Takuka, cleanest community in Ghana

BY: Mohammed Fugu
Some latrines constructed by the residents
Some latrines constructed by the residents

We used to defecate anywhere around us and we saw nothing wrong with the practice, although sometimes we got bitten by reptiles in the bush, especially in the night.

“We used to also fall sick very often because of poor sanitation-related issues,” said Mr Abotsi Prosper, a resident of Takuka in the West Mamprusi Municipality in the North East Region.
Like many residents of the fishing community, Mr Prosper’s household used to practice open defecation due to the lack of latrines.

According to the United Nations (UN), 19 per cent of the country's population still engages in open defecation, a practice which is a major health risk, especially among children and other vulnerable groups.

Open defecation can cause diarrhoeal diseases such as cholera, and pose a serious risk to communities, especially rural communities, which may have limited access to medical care.

The journey

Back in 2015, Takuka struggled with poor sanitation and open defecation, with children often falling ill.

However, the community members have had their pride and dignity restored after attaining an open defecation free (ODF) status.

A community is declared ODF when no visible faecal matter is found for a period of two months or if, at least, 80 per cent of households can show they have latrines and handwashing facilities.

With the support of the United States government, through United States Agency for International Development (USAID), the Community Led Total Sanitation (CLTS) programme, a behavioural change approach, is used to educate and help communities to eliminate open defecation globally, to achieve the feat.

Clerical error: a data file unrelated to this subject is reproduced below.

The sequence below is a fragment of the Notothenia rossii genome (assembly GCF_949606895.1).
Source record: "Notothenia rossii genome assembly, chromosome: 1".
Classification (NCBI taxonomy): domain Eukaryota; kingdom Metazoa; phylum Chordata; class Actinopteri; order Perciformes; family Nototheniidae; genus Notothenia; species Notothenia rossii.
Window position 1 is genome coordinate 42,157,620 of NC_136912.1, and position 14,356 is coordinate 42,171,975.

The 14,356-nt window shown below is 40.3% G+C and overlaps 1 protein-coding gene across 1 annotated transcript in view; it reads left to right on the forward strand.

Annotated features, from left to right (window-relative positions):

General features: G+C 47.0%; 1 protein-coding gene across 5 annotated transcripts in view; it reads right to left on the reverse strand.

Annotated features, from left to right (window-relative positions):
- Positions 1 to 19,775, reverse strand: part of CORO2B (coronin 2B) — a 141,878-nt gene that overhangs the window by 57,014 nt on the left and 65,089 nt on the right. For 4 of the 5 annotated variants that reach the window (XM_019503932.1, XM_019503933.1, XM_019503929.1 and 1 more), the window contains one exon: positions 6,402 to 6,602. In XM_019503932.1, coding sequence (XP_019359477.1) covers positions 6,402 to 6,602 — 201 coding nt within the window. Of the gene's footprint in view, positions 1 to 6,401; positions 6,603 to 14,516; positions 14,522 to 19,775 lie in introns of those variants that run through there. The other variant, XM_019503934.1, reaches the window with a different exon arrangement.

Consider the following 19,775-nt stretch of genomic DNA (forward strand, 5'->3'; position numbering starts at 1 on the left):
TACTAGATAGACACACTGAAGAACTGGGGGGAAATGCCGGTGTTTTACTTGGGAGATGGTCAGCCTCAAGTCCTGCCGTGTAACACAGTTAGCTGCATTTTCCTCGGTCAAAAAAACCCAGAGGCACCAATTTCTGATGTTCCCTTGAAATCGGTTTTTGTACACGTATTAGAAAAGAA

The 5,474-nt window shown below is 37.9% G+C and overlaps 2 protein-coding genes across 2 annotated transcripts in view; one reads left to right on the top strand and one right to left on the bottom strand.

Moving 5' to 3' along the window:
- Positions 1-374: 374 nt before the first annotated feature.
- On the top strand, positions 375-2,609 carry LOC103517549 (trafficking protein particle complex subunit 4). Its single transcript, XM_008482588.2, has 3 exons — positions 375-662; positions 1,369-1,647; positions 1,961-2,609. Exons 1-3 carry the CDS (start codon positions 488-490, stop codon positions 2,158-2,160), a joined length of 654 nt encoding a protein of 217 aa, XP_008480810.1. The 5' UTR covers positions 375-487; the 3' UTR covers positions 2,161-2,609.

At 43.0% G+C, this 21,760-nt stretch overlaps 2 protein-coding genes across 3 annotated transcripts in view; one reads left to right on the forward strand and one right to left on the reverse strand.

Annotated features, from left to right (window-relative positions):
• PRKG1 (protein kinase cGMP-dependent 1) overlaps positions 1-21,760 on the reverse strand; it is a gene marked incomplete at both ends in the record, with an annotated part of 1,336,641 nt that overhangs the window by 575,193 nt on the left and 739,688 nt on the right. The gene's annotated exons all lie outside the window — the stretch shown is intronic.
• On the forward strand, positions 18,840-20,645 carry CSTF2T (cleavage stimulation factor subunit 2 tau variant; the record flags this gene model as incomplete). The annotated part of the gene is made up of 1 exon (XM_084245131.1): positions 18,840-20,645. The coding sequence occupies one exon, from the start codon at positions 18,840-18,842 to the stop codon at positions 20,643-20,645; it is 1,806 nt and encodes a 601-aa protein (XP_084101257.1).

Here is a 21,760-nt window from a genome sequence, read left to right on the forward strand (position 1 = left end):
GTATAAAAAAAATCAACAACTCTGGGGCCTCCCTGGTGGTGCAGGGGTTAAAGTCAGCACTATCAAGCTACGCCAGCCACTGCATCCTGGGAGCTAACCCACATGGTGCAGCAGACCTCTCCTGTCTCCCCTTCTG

Under the programme, the Tukuka residents were sensitised to how to observe basic sanitation practices as well as use basic materials to construct toilet facilities in their homes.

Though it was difficult for the community members to adapt to the approach, education on the health implications of open defecation enabled them to collectively embrace it.

Through the intervention, the community became the first community in the West Mamprusi Municipality to be certified as ODF in 2016, which it has sustained.

Every household in the community now owns, uses, and properly maintains an improved latrine with a handwashing station, called a tippy tap. The community even instituted a by-law against open defecation.

In 2018, through the support of USAID, it received clean running water for the first time with a fitted hand-pump with contamination guards. Previously, community members, particularly women and children, had to walk three to five kilometres to access clean water.

Local authorities took note of the sanitation improvements in the community and provided them with electricity and improved road network for the first time.

In early 2020, Takuka, like many other communities in the area, experienced a devastating flood that destroyed much of its sanitation infrastructure.